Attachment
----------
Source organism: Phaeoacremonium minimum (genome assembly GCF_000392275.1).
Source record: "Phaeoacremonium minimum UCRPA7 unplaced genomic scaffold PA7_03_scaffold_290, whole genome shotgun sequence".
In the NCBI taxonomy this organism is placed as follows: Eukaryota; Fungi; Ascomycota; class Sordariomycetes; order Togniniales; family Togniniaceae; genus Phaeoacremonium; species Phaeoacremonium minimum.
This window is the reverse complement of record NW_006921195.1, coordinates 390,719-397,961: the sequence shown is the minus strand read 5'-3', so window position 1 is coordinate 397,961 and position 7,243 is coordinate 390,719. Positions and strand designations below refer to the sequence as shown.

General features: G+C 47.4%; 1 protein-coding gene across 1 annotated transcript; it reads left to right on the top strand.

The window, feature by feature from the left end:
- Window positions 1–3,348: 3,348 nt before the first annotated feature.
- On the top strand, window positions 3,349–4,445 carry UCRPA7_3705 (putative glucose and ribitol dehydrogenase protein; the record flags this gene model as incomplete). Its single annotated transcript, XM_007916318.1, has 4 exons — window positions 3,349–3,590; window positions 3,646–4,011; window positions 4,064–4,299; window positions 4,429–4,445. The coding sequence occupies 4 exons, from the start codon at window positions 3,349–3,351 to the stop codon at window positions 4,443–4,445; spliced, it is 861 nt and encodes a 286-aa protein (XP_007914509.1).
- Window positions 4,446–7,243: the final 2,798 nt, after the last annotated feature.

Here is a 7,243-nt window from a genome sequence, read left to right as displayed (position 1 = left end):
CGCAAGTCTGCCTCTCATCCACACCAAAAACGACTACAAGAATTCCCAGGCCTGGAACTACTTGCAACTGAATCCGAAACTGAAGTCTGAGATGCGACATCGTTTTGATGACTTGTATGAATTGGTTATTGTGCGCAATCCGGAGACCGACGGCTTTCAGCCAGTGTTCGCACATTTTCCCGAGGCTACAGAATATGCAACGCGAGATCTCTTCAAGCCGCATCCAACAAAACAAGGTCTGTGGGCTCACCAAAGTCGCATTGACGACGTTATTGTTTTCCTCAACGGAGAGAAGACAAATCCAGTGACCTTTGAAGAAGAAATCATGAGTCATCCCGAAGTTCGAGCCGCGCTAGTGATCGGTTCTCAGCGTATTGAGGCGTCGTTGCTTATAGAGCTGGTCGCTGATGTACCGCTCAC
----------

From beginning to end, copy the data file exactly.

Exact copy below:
Source organism: Phaeoacremonium minimum (genome assembly GCF_000392275.1).
Source record: "Phaeoacremonium minimum UCRPA7 unplaced genomic scaffold PA7_03_scaffold_290, whole genome shotgun sequence".
In the NCBI taxonomy this organism is placed as follows: Eukaryota; Fungi; Ascomycota; class Sordariomycetes; order Togniniales; family Togniniaceae; genus Phaeoacremonium; species Phaeoacremonium minimum.
This window is the reverse complement of record NW_006921195.1, coordinates 390,719-397,961: the sequence shown is the minus strand read 5'-3', so window position 1 is coordinate 397,961 and position 7,243 is coordinate 390,719. Positions and strand designations below refer to the sequence as shown.

General features: G+C 47.4%; 1 protein-coding gene across 1 annotated transcript; it reads left to right on the top strand.

The window, feature by feature from the left end:
- Window positions 1–3,348: 3,348 nt before the first annotated feature.
- On the top strand, window positions 3,349–4,445 carry UCRPA7_3705 (putative glucose and ribitol dehydrogenase protein; the record flags this gene model as incomplete). Its single annotated transcript, XM_007916318.1, has 4 exons — window positions 3,349–3,590; window positions 3,646–4,011; window positions 4,064–4,299; window positions 4,429–4,445. The coding sequence occupies 4 exons, from the start codon at window positions 3,349–3,351 to the stop codon at window positions 4,443–4,445; spliced, it is 861 nt and encodes a 286-aa protein (XP_007914509.1).
- Window positions 4,446–7,243: the final 2,798 nt, after the last annotated feature.

Here is a 7,243-nt window from a genome sequence, read left to right as displayed (position 1 = left end):
CGCAAGTCTGCCTCTCATCCACACCAAAAACGACTACAAGAATTCCCAGGCCTGGAACTACTTGCAACTGAATCCGAAACTGAAGTCTGAGATGCGACATCGTTTTGATGACTTGTATGAATTGGTTATTGTGCGCAATCCGGAGACCGACGGCTTTCAGCCAGTGTTCGCACATTTTCCCGAGGCTACAGAATATGCAACGCGAGATCTCTTCAAGCCGCATCCAACAAAACAAGGTCTGTGGGCTCACCAAAGTCGCATTGACGACGTTATTGTTTTCCTCAACGGAGAGAAGACAAATCCAGTGACCTTTGAAGAAGAAATCATGAGTCATCCCGAAGTTCGAGCCGCGCTAGTGATCGGTTCTCAGCGTATTGAGGCGTCGTTGCTTATAGAGCTGGTCGCTGATGTACCGCTCAC